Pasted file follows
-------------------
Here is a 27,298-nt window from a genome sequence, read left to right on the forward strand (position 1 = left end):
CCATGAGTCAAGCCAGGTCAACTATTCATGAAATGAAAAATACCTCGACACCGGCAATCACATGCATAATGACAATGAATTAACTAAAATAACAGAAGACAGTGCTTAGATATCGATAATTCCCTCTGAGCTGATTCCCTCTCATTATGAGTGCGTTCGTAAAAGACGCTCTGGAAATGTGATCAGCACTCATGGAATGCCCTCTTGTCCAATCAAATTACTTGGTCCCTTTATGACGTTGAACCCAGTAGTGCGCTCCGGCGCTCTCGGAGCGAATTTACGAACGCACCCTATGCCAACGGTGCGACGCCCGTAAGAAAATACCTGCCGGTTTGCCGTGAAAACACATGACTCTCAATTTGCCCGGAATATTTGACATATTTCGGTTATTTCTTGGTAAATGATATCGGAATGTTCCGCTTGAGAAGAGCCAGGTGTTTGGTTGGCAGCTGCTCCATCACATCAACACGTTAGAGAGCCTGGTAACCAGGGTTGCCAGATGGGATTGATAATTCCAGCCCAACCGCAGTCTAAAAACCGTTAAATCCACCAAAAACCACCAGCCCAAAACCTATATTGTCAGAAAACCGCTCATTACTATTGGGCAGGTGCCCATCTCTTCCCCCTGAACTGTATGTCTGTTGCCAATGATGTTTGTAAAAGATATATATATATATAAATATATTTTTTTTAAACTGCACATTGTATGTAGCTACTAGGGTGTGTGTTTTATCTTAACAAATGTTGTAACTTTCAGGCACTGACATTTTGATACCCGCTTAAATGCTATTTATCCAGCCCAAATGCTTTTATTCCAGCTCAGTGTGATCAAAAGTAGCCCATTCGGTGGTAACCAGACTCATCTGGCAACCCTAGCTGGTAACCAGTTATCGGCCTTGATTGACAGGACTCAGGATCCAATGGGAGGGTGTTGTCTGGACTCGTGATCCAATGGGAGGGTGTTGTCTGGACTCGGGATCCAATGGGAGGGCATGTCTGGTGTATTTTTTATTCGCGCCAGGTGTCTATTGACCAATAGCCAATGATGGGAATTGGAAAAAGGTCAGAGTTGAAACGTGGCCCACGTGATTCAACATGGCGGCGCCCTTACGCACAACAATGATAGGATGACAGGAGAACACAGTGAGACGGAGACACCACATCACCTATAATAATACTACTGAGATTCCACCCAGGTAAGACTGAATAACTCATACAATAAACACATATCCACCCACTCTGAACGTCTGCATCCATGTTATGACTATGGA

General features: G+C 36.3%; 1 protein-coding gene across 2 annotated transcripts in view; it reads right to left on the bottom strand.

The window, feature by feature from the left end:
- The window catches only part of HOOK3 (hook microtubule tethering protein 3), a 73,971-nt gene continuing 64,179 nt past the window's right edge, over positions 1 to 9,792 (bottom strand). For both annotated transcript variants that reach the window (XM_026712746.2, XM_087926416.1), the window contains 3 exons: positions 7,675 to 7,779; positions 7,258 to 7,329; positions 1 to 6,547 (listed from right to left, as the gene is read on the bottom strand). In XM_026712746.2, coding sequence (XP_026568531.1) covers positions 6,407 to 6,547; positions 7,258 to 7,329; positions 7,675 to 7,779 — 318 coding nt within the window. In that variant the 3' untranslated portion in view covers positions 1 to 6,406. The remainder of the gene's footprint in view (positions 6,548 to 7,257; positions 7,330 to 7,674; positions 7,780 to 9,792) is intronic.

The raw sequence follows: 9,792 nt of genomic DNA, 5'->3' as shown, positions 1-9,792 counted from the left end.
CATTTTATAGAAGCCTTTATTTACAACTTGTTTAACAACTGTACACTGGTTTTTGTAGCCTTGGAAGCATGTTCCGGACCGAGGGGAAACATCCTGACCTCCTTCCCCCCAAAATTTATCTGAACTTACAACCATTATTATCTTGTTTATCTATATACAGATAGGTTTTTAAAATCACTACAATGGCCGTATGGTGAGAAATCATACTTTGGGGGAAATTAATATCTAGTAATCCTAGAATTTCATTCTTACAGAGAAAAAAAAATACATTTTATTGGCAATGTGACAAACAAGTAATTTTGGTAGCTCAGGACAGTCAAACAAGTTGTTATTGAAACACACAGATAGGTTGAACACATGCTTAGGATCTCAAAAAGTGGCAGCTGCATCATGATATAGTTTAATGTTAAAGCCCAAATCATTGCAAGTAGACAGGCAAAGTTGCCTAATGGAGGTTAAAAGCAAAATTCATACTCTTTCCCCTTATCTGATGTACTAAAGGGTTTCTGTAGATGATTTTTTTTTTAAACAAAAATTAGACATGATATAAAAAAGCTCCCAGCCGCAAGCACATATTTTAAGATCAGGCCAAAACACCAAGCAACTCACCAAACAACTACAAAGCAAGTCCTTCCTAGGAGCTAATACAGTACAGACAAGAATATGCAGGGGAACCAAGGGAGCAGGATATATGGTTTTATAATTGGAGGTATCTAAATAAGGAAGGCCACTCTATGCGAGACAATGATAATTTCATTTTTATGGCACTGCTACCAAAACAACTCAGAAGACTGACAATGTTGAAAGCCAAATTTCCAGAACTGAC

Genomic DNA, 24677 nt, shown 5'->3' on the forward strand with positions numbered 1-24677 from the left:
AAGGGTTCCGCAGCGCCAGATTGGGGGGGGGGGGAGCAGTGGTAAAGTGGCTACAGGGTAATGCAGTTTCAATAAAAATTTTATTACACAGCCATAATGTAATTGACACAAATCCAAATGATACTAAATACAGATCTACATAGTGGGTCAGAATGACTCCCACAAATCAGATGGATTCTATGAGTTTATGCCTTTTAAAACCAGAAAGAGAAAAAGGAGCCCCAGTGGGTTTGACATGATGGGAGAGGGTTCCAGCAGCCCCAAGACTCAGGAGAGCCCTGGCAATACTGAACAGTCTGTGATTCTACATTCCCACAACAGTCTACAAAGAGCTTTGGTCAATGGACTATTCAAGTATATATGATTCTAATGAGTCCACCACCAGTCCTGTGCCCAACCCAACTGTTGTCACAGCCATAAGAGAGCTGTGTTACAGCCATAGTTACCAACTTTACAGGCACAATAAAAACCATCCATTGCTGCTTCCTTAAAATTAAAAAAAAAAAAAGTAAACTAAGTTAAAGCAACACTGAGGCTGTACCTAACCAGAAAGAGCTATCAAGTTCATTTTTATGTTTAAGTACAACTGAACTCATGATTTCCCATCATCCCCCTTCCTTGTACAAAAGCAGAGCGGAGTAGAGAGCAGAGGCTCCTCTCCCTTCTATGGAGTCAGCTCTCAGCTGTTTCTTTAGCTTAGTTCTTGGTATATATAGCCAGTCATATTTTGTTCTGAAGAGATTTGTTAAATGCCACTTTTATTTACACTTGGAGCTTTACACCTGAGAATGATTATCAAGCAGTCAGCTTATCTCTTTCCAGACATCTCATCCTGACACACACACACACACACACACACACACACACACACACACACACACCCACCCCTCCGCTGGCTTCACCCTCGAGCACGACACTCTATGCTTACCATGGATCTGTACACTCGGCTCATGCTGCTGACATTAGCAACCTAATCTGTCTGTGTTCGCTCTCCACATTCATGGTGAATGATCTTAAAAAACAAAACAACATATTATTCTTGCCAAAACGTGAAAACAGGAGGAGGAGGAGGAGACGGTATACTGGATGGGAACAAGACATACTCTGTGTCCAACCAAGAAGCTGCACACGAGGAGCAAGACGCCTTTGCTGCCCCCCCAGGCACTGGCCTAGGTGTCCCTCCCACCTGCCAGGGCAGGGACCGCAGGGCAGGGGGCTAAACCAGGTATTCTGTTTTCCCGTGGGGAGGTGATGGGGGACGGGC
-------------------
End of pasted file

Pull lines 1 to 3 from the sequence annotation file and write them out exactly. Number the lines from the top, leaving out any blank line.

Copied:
Here is a 27,298-nt window from a genome sequence, read left to right on the forward strand (position 1 = left end):
CCATGAGTCAAGCCAGGTCAACTATTCATGAAATGAAAAATACCTCGACACCGGCAATCACATGCATAATGACAATGAATTAACTAAAATAACAGAAGACAGTGCTTAGATATCGATAATTCCCTCTGAGCTGATTCCCTCTCATTATGAGTGCGTTCGTAAAAGACGCTCTGGAAATGTGATCAGCACTCATGGAATGCCCTCTTGTCCAATCAAATTACTTGGTCCCTTTATGACGTTGAACCCAGTAGTGCGCTCCGGCGCTCTCGGAGCGAATTTACGAACGCACCCTATGCCAACGGTGCGACGCCCGTAAGAAAATACCTGCCGGTTTGCCGTGAAAACACATGACTCTCAATTTGCCCGGAATATTTGACATATTTCGGTTATTTCTTGGTAAATGATATCGGAATGTTCCGCTTGAGAAGAGCCAGGTGTTTGGTTGGCAGCTGCTCCATCACATCAACACGTTAGAGAGCCTGGTAACCAGGGTTGCCAGATGGGATTGATAATTCCAGCCCAACCGCAGTCTAAAAACCGTTAAATCCACCAAAAACCACCAGCCCAAAACCTATATTGTCAGAAAACCGCTCATTACTATTGGGCAGGTGCCCATCTCTTCCCCCTGAACTGTATGTCTGTTGCCAATGATGTTTGTAAAAGATATATATATATATAAATATATTTTTTTTAAACTGCACATTGTATGTAGCTACTAGGGTGTGTGTTTTATCTTAACAAATGTTGTAACTTTCAGGCACTGACATTTTGATACCCGCTTAAATGCTATTTATCCAGCCCAAATGCTTTTATTCCAGCTCAGTGTGATCAAAAGTAGCCCATTCGGTGGTAACCAGACTCATCTGGCAACCCTAGCTGGTAACCAGTTATCGGCCTTGATTGACAGGACTCAGGATCCAATGGGAGGGTGTTGTCTGGACTCGTGATCCAATGGGAGGGTGTTGTCTGGACTCGGGATCCAATGGGAGGGCATGTCTGGTGTATTTTTTATTCGCGCCAGGTGTCTATTGACCAATAGCCAATGATGGGAATTGGAAAAAGGTCAGAGTTGAAACGTGGCCCACGTGATTCAACATGGCGGCGCCCTTACGCACAACAATGATAGGATGACAGGAGAACACAGTGAGACGGAGACACCACATCACCTATAATAATACTACTGAGATTCCACCCAGGTAAGACTGAATAACTCATACAATAAACACATATCCACCCACTCTGAACGTCTGCATCCATGTTATGACTATGGA

General features: G+C 36.3%; 1 protein-coding gene across 2 annotated transcripts in view; it reads right to left on the bottom strand.